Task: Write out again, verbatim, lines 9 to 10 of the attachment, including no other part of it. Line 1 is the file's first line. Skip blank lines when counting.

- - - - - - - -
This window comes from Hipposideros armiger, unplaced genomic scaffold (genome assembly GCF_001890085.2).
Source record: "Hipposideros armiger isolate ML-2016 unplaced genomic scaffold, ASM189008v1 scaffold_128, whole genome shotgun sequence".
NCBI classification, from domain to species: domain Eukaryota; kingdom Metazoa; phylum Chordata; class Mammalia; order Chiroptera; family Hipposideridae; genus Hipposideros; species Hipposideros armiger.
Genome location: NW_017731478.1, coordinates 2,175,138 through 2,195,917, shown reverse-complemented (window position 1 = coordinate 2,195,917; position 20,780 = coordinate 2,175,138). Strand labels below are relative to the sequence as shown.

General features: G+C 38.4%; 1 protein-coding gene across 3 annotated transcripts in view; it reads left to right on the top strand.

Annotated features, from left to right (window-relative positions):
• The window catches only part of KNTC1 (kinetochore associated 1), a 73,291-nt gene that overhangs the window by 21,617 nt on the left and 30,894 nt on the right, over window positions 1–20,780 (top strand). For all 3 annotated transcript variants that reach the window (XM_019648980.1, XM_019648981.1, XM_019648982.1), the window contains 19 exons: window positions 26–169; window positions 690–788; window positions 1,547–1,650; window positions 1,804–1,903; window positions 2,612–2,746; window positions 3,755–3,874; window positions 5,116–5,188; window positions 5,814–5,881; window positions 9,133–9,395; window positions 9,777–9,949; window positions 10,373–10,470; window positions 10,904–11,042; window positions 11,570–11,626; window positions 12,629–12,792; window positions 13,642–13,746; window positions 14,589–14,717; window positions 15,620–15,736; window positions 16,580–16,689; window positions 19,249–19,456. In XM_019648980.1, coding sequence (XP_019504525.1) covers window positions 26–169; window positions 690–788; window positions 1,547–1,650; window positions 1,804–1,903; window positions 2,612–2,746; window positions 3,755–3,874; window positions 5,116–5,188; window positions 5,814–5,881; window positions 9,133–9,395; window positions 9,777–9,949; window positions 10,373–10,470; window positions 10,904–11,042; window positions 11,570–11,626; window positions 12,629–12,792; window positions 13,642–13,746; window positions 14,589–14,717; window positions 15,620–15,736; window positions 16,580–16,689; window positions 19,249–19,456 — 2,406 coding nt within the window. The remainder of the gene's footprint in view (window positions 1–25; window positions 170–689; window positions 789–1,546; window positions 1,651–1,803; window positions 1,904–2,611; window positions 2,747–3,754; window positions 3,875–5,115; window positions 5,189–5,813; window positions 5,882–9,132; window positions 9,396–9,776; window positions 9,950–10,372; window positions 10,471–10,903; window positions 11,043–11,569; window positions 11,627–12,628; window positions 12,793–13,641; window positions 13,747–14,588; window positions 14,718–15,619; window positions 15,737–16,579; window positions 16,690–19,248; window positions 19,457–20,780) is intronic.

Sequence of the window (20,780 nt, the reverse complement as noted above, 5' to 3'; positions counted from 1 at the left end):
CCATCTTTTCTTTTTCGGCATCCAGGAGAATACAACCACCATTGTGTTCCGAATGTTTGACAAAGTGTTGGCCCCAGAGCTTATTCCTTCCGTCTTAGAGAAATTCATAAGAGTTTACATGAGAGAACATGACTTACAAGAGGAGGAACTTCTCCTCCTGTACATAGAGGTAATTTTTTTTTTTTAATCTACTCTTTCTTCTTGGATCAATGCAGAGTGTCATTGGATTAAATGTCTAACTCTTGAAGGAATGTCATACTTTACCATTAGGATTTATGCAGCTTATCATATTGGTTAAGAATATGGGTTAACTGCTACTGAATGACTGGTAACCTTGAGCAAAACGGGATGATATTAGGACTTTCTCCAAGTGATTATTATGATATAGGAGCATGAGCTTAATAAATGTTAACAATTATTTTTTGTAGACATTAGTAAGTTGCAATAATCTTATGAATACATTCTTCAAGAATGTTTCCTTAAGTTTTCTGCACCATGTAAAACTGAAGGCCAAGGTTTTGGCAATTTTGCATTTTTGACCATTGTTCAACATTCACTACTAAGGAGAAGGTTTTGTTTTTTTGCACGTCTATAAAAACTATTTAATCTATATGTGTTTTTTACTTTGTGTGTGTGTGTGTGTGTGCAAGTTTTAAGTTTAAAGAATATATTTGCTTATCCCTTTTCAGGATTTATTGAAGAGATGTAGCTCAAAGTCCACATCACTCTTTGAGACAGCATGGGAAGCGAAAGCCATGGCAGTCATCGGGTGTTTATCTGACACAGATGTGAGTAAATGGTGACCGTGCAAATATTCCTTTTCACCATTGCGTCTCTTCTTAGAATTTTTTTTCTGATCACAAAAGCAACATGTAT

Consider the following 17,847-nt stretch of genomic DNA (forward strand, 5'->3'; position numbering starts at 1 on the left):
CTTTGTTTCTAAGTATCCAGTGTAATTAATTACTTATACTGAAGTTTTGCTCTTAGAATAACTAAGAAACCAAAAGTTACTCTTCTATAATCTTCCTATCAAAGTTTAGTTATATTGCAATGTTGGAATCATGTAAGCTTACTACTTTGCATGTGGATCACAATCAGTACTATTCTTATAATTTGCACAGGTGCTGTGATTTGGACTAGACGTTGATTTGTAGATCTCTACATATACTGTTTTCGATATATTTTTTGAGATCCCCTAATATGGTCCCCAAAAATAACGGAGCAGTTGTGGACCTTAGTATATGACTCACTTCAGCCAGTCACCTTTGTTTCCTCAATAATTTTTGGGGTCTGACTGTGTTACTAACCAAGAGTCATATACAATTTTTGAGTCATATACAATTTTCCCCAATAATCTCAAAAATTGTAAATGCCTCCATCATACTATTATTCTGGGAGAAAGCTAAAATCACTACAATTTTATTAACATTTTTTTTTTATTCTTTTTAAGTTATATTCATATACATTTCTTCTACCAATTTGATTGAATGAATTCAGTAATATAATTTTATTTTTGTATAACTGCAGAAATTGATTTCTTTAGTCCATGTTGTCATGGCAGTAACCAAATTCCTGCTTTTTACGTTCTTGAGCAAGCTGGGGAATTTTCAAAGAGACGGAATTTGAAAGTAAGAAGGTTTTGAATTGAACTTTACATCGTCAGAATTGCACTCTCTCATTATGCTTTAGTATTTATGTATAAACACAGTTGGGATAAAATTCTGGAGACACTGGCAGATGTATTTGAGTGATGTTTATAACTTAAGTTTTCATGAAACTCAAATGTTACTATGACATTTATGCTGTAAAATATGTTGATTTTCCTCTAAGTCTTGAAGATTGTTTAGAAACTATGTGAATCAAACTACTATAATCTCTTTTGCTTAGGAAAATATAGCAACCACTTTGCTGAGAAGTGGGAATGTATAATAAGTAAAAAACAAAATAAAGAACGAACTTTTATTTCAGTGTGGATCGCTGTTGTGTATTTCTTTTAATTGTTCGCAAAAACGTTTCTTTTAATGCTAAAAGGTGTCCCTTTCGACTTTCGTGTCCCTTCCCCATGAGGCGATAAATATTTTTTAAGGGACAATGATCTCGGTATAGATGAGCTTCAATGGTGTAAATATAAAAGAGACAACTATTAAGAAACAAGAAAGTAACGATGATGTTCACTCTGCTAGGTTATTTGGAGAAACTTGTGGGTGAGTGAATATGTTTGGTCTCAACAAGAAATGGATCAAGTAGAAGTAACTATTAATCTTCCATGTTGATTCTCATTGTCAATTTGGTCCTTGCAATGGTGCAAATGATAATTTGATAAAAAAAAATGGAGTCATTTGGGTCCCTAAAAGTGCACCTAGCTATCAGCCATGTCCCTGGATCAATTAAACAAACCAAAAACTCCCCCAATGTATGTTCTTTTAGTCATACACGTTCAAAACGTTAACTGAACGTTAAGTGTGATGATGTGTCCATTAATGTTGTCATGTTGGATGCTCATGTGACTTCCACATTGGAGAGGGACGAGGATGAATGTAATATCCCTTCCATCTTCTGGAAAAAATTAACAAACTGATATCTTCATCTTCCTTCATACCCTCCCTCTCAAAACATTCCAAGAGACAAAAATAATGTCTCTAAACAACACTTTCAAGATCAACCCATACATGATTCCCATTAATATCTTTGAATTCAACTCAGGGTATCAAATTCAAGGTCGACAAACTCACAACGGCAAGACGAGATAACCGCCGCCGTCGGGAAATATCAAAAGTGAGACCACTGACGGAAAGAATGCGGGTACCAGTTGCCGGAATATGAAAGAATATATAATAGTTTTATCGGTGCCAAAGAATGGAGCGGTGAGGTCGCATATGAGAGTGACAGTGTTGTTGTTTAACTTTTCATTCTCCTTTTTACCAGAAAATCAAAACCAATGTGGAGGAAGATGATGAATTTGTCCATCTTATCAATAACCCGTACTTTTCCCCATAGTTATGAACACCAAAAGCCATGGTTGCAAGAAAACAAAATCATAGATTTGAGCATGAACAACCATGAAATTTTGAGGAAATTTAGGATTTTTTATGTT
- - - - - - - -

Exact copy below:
CCATCTTTTCTTTTTCGGCATCCAGGAGAATACAACCACCATTGTGTTCCGAATGTTTGACAAAGTGTTGGCCCCAGAGCTTATTCCTTCCGTCTTAGAGAAATTCATAAGAGTTTACATGAGAGAACATGACTTACAAGAGGAGGAACTTCTCCTCCTGTACATAGAGGTAATTTTTTTTTTTTAATCTACTCTTTCTTCTTGGATCAATGCAGAGTGTCATTGGATTAAATGTCTAACTCTTGAAGGAATGTCATACTTTACCATTAGGATTTATGCAGCTTATCATATTGGTTAAGAATATGGGTTAACTGCTACTGAATGACTGGTAACCTTGAGCAAAACGGGATGATATTAGGACTTTCTCCAAGTGATTATTATGATATAGGAGCATGAGCTTAATAAATGTTAACAATTATTTTTTGTAGACATTAGTAAGTTGCAATAATCTTATGAATACATTCTTCAAGAATGTTTCCTTAAGTTTTCTGCACCATGTAAAACTGAAGGCCAAGGTTTTGGCAATTTTGCATTTTTGACCATTGTTCAACATTCACTACTAAGGAGAAGGTTTTGTTTTTTTGCACGTCTATAAAAACTATTTAATCTATATGTGTTTTTTACTTTGTGTGTGTGTGTGTGTGTGCAAGTTTTAAGTTTAAAGAATATATTTGCTTATCCCTTTTCAGGATTTATTGAAGAGATGTAGCTCAAAGTCCACATCACTCTTTGAGACAGCATGGGAAGCGAAAGCCATGGCAGTCATCGGGTGTTTATCTGACACAGATGTGAGTAAATGGTGACCGTGCAAATATTCCTTTTCACCATTGCGTCTCTTCTTAGAATTTTTTTTCTGATCACAAAAGCAACATGTAT

Consider the following 17,847-nt stretch of genomic DNA (forward strand, 5'->3'; position numbering starts at 1 on the left):